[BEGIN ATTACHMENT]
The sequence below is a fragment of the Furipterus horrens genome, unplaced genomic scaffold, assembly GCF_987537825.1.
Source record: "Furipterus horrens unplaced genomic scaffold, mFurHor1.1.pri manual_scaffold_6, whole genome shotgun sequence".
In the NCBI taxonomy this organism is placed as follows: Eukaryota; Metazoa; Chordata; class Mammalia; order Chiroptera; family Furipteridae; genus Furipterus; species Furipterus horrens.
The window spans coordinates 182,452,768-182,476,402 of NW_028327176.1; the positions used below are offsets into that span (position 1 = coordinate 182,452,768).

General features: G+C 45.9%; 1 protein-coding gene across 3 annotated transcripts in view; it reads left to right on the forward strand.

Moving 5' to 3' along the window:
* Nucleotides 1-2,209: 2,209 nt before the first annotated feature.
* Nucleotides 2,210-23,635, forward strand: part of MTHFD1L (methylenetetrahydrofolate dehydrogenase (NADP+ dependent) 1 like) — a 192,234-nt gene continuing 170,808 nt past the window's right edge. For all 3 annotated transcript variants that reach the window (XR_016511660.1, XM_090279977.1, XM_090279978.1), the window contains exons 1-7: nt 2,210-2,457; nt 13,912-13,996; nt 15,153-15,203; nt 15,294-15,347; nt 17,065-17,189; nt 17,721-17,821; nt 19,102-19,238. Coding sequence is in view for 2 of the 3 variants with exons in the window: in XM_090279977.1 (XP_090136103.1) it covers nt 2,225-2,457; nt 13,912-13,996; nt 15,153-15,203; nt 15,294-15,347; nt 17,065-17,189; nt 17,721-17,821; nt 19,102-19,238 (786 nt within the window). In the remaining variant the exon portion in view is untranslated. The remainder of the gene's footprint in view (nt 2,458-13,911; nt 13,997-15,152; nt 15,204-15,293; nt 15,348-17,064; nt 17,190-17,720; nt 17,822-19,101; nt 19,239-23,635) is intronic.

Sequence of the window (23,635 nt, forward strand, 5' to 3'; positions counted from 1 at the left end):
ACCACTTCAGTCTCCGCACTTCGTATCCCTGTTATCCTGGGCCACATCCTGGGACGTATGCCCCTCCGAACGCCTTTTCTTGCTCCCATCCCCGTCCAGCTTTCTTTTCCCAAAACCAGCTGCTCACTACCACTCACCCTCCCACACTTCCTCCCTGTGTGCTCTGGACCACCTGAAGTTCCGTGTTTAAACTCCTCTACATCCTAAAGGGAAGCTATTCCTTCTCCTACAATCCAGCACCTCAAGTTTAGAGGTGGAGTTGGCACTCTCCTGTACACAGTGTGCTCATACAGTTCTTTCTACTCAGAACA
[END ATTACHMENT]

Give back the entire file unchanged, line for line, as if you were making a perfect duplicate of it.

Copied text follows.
The sequence below is a fragment of the Furipterus horrens genome, unplaced genomic scaffold, assembly GCF_987537825.1.
Source record: "Furipterus horrens unplaced genomic scaffold, mFurHor1.1.pri manual_scaffold_6, whole genome shotgun sequence".
In the NCBI taxonomy this organism is placed as follows: Eukaryota; Metazoa; Chordata; class Mammalia; order Chiroptera; family Furipteridae; genus Furipterus; species Furipterus horrens.
The window spans coordinates 182,452,768-182,476,402 of NW_028327176.1; the positions used below are offsets into that span (position 1 = coordinate 182,452,768).

General features: G+C 45.9%; 1 protein-coding gene across 3 annotated transcripts in view; it reads left to right on the forward strand.

Moving 5' to 3' along the window:
* Nucleotides 1-2,209: 2,209 nt before the first annotated feature.
* Nucleotides 2,210-23,635, forward strand: part of MTHFD1L (methylenetetrahydrofolate dehydrogenase (NADP+ dependent) 1 like) — a 192,234-nt gene continuing 170,808 nt past the window's right edge. For all 3 annotated transcript variants that reach the window (XR_016511660.1, XM_090279977.1, XM_090279978.1), the window contains exons 1-7: nt 2,210-2,457; nt 13,912-13,996; nt 15,153-15,203; nt 15,294-15,347; nt 17,065-17,189; nt 17,721-17,821; nt 19,102-19,238. Coding sequence is in view for 2 of the 3 variants with exons in the window: in XM_090279977.1 (XP_090136103.1) it covers nt 2,225-2,457; nt 13,912-13,996; nt 15,153-15,203; nt 15,294-15,347; nt 17,065-17,189; nt 17,721-17,821; nt 19,102-19,238 (786 nt within the window). In the remaining variant the exon portion in view is untranslated. The remainder of the gene's footprint in view (nt 2,458-13,911; nt 13,997-15,152; nt 15,204-15,293; nt 15,348-17,064; nt 17,190-17,720; nt 17,822-19,101; nt 19,239-23,635) is intronic.

Sequence of the window (23,635 nt, forward strand, 5' to 3'; positions counted from 1 at the left end):
ACCACTTCAGTCTCCGCACTTCGTATCCCTGTTATCCTGGGCCACATCCTGGGACGTATGCCCCTCCGAACGCCTTTTCTTGCTCCCATCCCCGTCCAGCTTTCTTTTCCCAAAACCAGCTGCTCACTACCACTCACCCTCCCACACTTCCTCCCTGTGTGCTCTGGACCACCTGAAGTTCCGTGTTTAAACTCCTCTACATCCTAAAGGGAAGCTATTCCTTCTCCTACAATCCAGCACCTCAAGTTTAGAGGTGGAGTTGGCACTCTCCTGTACACAGTGTGCTCATACAGTTCTTTCTACTCAGAACA